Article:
While it was becoming increasingly important for businesses to have an online presence before the pandemic, today it is an absolute necessity. We all know the advantages of having 24/7 reach, potentially around the globe. Anikio is, at its core, a business about improving the online experience, primarily in rentals and real estate. And so we’re well acquainted with one of the largest downsides of being online: the loss of interaction with customers.
Customer Interaction on the Internet
Customer interaction on the internet – learning meaningful information on your customer’s experience with your business or products – comes from just a few mechanisms:
- Contact forms and chat/messenger options.
- Social media presence and posts.
For a realtor, viewings and open houses can provide important feedback that may help ultimately sell the home. But what happens when those listings increasingly become virtual, when potentially 2/3 of those who look at the listing online never decide to reach out? They don’t fill out a form, comment on social media, etc? For that, we have to rely on analytics.
That’s why we’re pleased to be able to offer tie-ins with Google Analytics for virtual tours. While we can’t show what specific people look at or think, analytics allows us to get a sense of what potential clients, over a given period of time, are looking at, what they’re interacting with, and can offer insights into what is popular or overlooked when people are touring your property.
Example of Using Analytics in a Virtual Tour
Take the example above. The user starts the tour outside (therefore, the largest circle). From there, most people go through the foyer and on to the dining room. A few go up into the sky for an aerial view and ultimately end up on the rooftop patio and top floor (not shown).
Relatively few people go through the garage overhead door (to the right). Most people that look through the garage come from the mudroom, to the right of the foyer. They stand on the steps and look in but most don’t venture further. Even those that come in through the double door on the garage instead seem to bypass that middle hotspot, for the most part, and hop right up to the door to the mudroom.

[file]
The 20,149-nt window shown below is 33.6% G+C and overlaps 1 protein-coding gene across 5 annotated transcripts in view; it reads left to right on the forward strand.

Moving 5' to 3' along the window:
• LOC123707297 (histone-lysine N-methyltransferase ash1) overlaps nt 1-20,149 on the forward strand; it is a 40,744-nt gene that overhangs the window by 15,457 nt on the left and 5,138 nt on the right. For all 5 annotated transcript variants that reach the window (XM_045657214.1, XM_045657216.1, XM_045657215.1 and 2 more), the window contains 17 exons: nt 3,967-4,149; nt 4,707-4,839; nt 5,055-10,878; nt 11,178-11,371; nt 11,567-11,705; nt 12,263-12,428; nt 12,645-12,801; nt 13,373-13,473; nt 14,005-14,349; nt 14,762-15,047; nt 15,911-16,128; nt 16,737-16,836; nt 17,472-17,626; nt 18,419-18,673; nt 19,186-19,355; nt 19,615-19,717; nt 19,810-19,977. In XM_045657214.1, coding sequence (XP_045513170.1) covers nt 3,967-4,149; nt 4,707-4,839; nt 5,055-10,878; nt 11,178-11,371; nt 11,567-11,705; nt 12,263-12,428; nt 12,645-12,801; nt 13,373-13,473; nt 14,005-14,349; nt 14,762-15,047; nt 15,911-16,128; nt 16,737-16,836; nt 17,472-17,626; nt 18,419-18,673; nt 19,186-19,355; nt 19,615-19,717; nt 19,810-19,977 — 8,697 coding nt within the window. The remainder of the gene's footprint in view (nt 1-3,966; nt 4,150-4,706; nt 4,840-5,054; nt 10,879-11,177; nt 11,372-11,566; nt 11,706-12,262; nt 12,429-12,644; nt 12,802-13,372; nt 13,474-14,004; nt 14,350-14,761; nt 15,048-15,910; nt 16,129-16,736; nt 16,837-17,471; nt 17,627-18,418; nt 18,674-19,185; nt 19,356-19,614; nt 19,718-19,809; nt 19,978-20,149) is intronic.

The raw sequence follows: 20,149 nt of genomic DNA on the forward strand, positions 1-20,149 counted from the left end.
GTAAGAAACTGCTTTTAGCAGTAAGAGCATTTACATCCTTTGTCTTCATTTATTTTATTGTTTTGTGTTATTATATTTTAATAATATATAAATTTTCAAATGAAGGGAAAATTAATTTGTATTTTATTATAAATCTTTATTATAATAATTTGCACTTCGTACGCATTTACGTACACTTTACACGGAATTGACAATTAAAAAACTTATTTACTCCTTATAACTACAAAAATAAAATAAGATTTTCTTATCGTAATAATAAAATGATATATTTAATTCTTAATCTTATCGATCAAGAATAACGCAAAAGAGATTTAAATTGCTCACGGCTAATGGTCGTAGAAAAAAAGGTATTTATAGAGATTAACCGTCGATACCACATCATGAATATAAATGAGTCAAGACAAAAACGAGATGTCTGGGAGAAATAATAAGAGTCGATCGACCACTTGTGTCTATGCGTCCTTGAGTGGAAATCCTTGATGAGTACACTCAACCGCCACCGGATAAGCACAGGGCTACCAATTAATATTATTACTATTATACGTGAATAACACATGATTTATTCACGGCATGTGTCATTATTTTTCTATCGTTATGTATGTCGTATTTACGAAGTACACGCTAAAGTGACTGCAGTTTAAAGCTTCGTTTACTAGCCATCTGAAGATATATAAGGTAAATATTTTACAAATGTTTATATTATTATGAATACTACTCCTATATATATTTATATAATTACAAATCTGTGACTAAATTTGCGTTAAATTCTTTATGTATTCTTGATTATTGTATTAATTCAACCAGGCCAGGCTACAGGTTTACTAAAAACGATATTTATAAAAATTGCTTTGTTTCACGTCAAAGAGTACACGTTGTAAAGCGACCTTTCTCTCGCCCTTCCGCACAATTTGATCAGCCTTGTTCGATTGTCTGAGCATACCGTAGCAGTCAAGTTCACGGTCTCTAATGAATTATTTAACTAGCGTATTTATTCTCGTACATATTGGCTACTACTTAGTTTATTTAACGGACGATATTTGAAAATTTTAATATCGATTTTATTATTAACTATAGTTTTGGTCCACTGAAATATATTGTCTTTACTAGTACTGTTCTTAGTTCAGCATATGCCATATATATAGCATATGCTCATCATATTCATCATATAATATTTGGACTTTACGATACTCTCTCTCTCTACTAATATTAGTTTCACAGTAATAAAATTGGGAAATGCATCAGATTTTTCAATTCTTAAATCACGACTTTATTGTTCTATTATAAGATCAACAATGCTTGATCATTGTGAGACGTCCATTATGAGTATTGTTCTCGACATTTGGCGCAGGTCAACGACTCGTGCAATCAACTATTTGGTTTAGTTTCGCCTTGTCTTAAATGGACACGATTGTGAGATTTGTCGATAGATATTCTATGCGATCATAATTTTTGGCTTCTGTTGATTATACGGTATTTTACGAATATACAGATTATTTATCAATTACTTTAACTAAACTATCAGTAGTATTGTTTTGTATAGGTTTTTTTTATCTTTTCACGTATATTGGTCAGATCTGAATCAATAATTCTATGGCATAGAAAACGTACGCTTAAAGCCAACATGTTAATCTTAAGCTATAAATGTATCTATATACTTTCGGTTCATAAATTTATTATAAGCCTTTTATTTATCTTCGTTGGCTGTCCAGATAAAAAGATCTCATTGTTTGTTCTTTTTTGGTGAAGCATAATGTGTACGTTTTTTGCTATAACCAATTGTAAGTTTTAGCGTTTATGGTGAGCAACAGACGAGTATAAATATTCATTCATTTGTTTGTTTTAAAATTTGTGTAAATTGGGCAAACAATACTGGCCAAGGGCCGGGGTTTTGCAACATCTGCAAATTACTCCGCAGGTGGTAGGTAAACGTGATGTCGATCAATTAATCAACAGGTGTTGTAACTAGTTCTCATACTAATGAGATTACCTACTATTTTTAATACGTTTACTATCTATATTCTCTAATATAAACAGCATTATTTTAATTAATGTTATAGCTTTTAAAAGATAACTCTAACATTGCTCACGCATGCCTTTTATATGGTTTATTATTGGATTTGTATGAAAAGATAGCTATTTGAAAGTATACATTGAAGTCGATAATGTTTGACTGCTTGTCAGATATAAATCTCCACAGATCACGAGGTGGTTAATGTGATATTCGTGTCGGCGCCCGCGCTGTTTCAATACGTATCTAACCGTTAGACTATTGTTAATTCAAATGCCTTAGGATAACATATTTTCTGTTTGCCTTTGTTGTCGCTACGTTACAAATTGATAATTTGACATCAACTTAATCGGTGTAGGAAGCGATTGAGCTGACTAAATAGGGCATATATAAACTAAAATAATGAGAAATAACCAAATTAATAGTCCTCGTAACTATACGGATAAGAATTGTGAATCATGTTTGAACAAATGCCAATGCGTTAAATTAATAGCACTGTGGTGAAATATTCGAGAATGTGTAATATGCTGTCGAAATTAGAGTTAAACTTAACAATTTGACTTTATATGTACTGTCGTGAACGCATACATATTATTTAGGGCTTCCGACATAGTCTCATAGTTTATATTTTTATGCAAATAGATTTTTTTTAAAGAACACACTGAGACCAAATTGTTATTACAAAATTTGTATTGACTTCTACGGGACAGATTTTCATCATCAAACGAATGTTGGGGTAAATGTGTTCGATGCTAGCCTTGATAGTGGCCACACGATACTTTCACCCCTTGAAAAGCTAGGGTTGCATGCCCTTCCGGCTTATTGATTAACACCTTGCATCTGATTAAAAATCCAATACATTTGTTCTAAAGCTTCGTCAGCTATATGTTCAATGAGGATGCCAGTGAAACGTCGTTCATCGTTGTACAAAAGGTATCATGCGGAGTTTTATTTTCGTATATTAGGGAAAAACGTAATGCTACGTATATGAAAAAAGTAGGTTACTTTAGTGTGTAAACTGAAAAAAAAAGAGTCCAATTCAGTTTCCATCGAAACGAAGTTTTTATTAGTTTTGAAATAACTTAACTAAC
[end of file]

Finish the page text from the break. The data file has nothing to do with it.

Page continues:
Acting on Insights
If we had something we really wanted to point out in that central hotspot, we might want to make sure it was prominent, maybe remove the ability to jump over it when coming from the overhead door into the house so that more people would see that feature. As a realtor, you might spend a bit more time marketing that feature since it is being overlooked in the walkthrough.
On the other hand, you might look at where people are being most engaged in the virtual tour and spend your marketing efforts on that. In our dive into the analytics of this virtual tour, for example, we saw that more people looked to see more information about the fireplace than any other feature in the home. The fireplace was attracting a lot of attention. Promoting the fireplace on social media, it stands to reason, might also garner more attention for this listing.
Analytics for Others
What if, instead of a realtor, this tour was used for a showhome. The architect or builder might use this to get an idea of where a layout isn’t flowing well and tweak the floorplan for the next build. Or, like the realtor above, might be surprised at how much interest the fireplace is attracting and choose to incorporate that brand or style of fireplace in more designs in the future.
The insights may be very different if this had been an business such as a shop or restaurant. But the more we can learn about our customers, the more we can make sure they have the best possible experience when they’re interacting with our online businesses.